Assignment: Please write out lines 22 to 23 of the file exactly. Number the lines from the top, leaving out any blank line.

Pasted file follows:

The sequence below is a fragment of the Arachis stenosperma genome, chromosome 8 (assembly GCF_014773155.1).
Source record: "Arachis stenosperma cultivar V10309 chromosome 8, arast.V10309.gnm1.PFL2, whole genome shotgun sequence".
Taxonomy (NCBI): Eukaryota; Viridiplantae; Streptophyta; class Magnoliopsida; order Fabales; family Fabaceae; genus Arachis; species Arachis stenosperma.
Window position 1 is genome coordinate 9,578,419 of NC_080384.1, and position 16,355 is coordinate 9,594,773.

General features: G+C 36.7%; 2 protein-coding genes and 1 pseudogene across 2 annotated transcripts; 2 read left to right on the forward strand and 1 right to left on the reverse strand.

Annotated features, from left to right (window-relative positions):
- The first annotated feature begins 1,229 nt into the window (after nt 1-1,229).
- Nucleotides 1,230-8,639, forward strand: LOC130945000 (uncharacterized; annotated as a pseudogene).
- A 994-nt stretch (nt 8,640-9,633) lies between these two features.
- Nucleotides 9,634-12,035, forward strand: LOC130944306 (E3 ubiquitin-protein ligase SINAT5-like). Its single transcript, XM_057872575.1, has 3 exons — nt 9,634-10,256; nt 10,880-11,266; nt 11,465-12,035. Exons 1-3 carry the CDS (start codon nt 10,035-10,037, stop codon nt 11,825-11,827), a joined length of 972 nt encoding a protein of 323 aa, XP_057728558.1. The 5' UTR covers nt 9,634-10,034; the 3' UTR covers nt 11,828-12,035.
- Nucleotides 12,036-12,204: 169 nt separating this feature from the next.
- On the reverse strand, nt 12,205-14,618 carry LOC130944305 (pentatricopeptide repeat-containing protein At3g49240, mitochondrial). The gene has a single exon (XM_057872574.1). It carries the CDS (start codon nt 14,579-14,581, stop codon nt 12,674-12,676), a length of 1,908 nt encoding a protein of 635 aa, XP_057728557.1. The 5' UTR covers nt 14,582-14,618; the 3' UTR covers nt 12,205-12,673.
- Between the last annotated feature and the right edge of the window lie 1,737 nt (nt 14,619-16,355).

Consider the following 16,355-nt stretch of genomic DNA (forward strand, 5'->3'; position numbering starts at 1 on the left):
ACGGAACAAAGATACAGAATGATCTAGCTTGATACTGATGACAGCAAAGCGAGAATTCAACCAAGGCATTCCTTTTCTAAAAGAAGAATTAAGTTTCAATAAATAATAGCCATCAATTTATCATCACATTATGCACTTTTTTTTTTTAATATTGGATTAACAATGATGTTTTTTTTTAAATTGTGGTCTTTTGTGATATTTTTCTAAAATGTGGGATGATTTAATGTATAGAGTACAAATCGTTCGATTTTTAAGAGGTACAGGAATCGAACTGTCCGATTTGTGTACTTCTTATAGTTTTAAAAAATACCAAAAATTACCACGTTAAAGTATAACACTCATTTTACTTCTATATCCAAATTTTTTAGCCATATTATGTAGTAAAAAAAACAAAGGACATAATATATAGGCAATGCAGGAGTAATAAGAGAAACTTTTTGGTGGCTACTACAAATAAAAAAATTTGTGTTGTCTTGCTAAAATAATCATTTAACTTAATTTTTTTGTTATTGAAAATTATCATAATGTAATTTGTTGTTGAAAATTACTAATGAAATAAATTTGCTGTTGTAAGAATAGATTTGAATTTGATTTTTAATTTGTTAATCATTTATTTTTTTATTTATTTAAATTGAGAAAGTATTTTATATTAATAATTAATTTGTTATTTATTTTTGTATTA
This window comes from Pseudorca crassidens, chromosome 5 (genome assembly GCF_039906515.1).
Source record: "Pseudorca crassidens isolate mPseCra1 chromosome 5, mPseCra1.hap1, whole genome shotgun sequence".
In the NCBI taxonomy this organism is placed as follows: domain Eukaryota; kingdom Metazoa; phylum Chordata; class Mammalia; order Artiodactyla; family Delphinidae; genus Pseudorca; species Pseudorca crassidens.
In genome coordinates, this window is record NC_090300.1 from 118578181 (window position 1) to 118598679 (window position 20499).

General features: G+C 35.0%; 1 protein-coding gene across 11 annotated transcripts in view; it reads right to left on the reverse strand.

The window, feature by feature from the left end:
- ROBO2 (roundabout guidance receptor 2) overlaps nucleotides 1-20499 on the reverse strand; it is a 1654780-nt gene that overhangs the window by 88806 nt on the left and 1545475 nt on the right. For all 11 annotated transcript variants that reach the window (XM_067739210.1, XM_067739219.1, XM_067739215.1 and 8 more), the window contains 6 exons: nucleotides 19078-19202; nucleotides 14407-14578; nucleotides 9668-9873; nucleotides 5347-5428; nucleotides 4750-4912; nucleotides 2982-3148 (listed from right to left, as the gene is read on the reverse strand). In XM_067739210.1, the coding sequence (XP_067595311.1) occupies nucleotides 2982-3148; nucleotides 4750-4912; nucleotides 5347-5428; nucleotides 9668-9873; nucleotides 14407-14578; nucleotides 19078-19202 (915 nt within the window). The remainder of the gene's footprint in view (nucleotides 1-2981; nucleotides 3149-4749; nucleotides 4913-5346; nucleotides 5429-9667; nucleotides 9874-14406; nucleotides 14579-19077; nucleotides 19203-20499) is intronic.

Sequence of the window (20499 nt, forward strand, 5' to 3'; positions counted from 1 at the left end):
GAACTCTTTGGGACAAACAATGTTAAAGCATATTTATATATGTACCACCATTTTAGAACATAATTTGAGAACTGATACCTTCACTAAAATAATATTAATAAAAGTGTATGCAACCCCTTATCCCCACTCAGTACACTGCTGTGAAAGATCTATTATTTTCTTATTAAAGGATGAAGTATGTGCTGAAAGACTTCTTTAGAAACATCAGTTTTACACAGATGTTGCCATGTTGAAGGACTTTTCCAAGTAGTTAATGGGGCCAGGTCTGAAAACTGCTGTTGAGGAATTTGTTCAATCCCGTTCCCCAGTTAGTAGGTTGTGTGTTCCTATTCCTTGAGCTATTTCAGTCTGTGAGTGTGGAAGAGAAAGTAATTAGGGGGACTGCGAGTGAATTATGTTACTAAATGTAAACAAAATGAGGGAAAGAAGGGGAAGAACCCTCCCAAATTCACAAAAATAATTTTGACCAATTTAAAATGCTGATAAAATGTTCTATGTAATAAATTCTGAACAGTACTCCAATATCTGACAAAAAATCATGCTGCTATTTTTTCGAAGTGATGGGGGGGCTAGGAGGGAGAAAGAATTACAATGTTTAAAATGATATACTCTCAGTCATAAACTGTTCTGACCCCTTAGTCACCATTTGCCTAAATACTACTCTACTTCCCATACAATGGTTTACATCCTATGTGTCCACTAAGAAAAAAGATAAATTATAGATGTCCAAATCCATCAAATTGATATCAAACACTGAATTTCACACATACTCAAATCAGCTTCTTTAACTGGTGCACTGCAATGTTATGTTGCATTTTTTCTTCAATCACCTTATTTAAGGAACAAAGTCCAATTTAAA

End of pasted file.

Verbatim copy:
- ROBO2 (roundabout guidance receptor 2) overlaps nucleotides 1-20499 on the reverse strand; it is a 1654780-nt gene that overhangs the window by 88806 nt on the left and 1545475 nt on the right. For all 11 annotated transcript variants that reach the window (XM_067739210.1, XM_067739219.1, XM_067739215.1 and 8 more), the window contains 6 exons: nucleotides 19078-19202; nucleotides 14407-14578; nucleotides 9668-9873; nucleotides 5347-5428; nucleotides 4750-4912; nucleotides 2982-3148 (listed from right to left, as the gene is read on the reverse strand). In XM_067739210.1, the coding sequence (XP_067595311.1) occupies nucleotides 2982-3148; nucleotides 4750-4912; nucleotides 5347-5428; nucleotides 9668-9873; nucleotides 14407-14578; nucleotides 19078-19202 (915 nt within the window). The remainder of the gene's footprint in view (nucleotides 1-2981; nucleotides 3149-4749; nucleotides 4913-5346; nucleotides 5429-9667; nucleotides 9874-14406; nucleotides 14579-19077; nucleotides 19203-20499) is intronic.

Sequence of the window (20499 nt, forward strand, 5' to 3'; positions counted from 1 at the left end):